Thanks, Don't Need the Pity, Doing Fine...V-Day Struggles


by Ali Kjergaard

Everyone has lived this scenario. I remember this exact situation in high school. My mom was picking me up from school (oh those pre driver’s license days) and asking me how my day was as I threw my stuff in the trunk. I take a second to think through my uneventful day, and respond with a “fine” as I climb in the front seat.

“Did your test not go well?” my mom asks concerned.

“No, it was fine.”

“Did something happen at practice?”

“No,” I respond. I can feel my annoyance rising.

“Is everything okay with your friends? What’s wrong?” she pushes more.

“Absolutely nothing was wrong until you started convincing me otherwise. Now everything is wrong.” Haha!

Welcome to Valentine’s Day as told by a single.

I’ve lived through many February 14th’s with nary a romance in sight and every year it’s the same. I usually have picked out an outfit with a subtle nod to the classic red or pink and wake up pretty happy. I have an excuse to write notes to dear friends, indulge in a sweet treat, maybe watch Pride and Prejudice with Colin Firth. “The holiday is in memory of a martyred saint, not to remind me of the fact I’m single,” I tell myself, laughing.

Photo by:  Meredith Olson

Photo by: Meredith Olson

But on social media, the reminders of your current relationship status (or lack thereof) are everywhere. No one writes an Instagram tribute to Saint Valentine, but all of my married/engaged/in-a-relationship friends make up for it. We scroll through post after post of our adorable couple friends (and it feels like it’s our duty to like/heart all of them). Sure, there are a lot of posts to get through, but it’s one day a year and even I’m not such a Scrooge that I don’t utter the occasional “awww” looking through their pictures.

A new sort of Valentine’s Day has emerged in our culture though (no, not talking about the extremely important Galentine’s Day coined by Leslie Knope lol love). Our culture is now insisting upon a discontentedness with being single on good ol’ February 14th. It’s everywhere. #SingleAwarnessDay. Wear black instead of red or pink. “Let’s drink wine and eat chocolate and make fun of ex-boyfriends.” Websites and social media flood singles with how to “treat yourself” for the day, as if this was some sort of trauma to endure. We are inundated with self-help tips and self-deprecating videos about being single. The conversation I had with my mom in high school is eerily similar to my relationship with the internet/social media on Valentine’s Day.

I’m fine with the holiday, I’m thankful for all the friendships and relationships I have in my life and never wake up dreading the day. But as the day wears on I feel more and more annoyed. It’s like the whole world is constantly reaching out making sure I’m okay. The more it asks if I’m okay, the more I’m told to binge eat chocolate and indulge in my “independent woman who don’t need no man” vibe, the more frustrated I grow. “Did I ever say I wasn’t fine?” “Have I complained about my single status this much that the internet feels the urge to comfort me? Now everything actually does feel wrong.”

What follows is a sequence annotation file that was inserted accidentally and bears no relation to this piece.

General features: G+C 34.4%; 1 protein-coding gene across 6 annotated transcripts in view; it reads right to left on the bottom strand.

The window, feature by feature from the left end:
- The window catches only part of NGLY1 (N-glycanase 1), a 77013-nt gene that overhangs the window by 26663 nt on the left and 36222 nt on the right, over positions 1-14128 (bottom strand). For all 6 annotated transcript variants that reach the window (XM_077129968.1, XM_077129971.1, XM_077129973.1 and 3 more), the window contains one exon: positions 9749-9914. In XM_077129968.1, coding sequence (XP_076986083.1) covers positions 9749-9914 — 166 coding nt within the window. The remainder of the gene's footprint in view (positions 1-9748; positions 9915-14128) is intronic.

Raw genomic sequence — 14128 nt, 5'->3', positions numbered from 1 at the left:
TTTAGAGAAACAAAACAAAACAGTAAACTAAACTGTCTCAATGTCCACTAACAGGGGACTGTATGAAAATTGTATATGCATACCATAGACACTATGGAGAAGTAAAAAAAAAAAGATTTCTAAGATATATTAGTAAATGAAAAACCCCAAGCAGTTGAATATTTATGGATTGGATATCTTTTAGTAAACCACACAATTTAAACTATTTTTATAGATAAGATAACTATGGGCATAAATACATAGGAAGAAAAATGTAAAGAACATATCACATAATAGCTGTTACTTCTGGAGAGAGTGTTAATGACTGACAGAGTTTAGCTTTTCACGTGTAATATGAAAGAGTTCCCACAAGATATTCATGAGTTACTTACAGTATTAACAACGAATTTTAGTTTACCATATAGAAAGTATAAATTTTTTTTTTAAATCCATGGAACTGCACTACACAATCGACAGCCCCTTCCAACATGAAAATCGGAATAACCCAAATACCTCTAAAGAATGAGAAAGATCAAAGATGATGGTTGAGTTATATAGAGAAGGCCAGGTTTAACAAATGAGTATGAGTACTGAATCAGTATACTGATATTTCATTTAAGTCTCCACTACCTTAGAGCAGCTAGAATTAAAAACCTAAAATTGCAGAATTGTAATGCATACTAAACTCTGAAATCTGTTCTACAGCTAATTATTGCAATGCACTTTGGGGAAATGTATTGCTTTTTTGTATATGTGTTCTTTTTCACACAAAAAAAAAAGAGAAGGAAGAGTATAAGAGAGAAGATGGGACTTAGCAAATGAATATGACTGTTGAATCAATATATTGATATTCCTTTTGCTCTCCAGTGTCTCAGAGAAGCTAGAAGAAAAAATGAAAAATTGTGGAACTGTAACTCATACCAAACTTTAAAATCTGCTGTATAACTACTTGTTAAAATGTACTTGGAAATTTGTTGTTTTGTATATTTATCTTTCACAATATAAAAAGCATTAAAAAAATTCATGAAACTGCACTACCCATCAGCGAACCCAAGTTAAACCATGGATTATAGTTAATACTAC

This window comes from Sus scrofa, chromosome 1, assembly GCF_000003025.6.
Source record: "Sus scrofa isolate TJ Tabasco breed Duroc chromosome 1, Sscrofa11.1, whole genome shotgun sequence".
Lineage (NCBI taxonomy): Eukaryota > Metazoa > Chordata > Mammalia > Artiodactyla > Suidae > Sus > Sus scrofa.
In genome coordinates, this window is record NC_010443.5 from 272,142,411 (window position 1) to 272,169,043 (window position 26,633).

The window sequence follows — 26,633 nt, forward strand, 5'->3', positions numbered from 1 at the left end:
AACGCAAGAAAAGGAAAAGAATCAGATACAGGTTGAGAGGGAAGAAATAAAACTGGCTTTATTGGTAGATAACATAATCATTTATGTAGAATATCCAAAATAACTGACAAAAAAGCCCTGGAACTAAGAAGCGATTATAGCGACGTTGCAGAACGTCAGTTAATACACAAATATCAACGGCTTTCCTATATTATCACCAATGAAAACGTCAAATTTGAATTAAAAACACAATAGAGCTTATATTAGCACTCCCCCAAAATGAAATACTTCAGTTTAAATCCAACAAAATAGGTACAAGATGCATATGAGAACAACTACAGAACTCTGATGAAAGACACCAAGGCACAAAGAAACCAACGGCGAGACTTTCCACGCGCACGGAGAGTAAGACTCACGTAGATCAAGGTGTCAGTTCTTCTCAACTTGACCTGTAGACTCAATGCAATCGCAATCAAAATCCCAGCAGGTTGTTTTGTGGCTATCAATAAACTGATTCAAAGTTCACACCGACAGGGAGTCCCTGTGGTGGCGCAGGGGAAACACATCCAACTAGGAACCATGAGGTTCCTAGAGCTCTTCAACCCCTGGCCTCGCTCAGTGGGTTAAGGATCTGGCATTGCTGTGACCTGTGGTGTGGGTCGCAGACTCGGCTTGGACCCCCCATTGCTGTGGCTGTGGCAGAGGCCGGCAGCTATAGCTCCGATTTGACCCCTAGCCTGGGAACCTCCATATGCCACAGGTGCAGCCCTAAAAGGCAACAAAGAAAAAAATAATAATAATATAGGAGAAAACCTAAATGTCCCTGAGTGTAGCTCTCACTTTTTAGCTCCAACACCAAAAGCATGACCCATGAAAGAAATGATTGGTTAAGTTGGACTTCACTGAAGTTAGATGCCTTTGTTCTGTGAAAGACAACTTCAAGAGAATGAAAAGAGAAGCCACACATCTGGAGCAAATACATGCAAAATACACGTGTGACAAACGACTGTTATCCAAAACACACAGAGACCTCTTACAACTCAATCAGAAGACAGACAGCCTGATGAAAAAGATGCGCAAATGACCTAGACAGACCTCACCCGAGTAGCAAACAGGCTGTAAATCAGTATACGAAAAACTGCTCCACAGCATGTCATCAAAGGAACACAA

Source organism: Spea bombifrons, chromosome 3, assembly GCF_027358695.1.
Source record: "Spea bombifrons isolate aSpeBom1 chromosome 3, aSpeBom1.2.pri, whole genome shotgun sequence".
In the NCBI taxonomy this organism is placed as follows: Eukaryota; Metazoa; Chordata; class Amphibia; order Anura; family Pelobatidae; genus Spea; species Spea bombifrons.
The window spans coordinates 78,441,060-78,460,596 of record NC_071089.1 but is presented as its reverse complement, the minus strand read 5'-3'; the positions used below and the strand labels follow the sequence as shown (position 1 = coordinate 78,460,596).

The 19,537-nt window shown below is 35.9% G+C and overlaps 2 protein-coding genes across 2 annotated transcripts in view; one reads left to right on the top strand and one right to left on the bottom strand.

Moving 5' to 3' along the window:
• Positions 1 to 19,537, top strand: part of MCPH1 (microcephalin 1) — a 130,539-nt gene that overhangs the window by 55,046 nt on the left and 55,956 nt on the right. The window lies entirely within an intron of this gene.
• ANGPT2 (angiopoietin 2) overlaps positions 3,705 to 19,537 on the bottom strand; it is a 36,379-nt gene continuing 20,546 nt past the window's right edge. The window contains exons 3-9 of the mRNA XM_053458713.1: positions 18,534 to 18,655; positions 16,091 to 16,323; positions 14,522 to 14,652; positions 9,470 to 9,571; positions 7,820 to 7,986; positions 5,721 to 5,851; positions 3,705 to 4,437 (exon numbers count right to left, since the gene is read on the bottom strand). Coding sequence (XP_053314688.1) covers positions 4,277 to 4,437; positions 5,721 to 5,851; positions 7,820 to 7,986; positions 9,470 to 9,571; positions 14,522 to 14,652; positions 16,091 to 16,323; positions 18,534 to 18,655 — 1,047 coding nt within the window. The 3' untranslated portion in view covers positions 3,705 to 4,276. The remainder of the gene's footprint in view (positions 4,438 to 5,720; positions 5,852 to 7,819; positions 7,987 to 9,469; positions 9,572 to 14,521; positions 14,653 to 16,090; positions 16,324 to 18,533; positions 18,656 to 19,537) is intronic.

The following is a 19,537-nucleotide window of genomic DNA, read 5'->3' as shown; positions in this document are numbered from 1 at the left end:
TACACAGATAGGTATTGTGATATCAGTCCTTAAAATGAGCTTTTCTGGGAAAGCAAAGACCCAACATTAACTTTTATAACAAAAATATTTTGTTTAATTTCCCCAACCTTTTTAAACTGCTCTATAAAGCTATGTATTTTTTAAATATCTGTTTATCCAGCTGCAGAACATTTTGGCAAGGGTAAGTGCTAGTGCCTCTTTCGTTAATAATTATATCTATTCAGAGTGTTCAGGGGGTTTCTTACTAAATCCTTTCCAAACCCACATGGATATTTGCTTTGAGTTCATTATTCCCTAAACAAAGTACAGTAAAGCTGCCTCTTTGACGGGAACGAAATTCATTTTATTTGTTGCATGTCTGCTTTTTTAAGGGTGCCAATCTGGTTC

For those who find themselves in a happy relationship on February 14th; you have a hearty congrats from me! You don’t owe an apology to single people for your relationship status. We’d actually feel a whole lot weirder if you did try to apologize. Just don’t go trying to reminisce too much about your “single days” once upon a time, also don’t volunteer to set me up with your cute friend (sidenote: how cute?)  

The culture of social media excels at stirring up discontent. But maybe I’m giving social media too much credit. It’s easy to blame the internet for our discontent, or to blame my mom for asking too many questions, but I find it’s the way I’m interacting with the internet or with my mom that really needs to change. I think we all need to work on filling our lives with real people with real advice, people we actually love? It’s a novel idea on Valentine’s, I know.

Instead of letting my mom continue to ask me questions, driving me to complete annoyance and a lost temper, what if I started with telling her the good things that did happen during the day. “Today was fine. Thanks for packing my lunch this morning.” “I’m doing good, not a lot of homework actually. How are you?” Instead of letting the internet badger me with #singleawarenessday, why don’t I reach out to a friend who I love? It’s on me to fight the growing resentment so whether that’s shutting off your phone, having people over for dinner, heck write a post dedicated to Saint Valentine, but don’t let our problem creating culture deprive you of a holiday about, well, love.


Alison Kjergaard

Ali is a district dweller who was hoping for a career in camp counseling or petting all the dogs but took the unconventional turn towards politics. She still keeps her camp counseling skills sharp for weekend hikes with friends and makes frequent stops on her runs to pet all the dogs. She’s never passed up a chance to snatch a book from a Little Free Library and wishes she could claim Trader Joe’s as her second residency.

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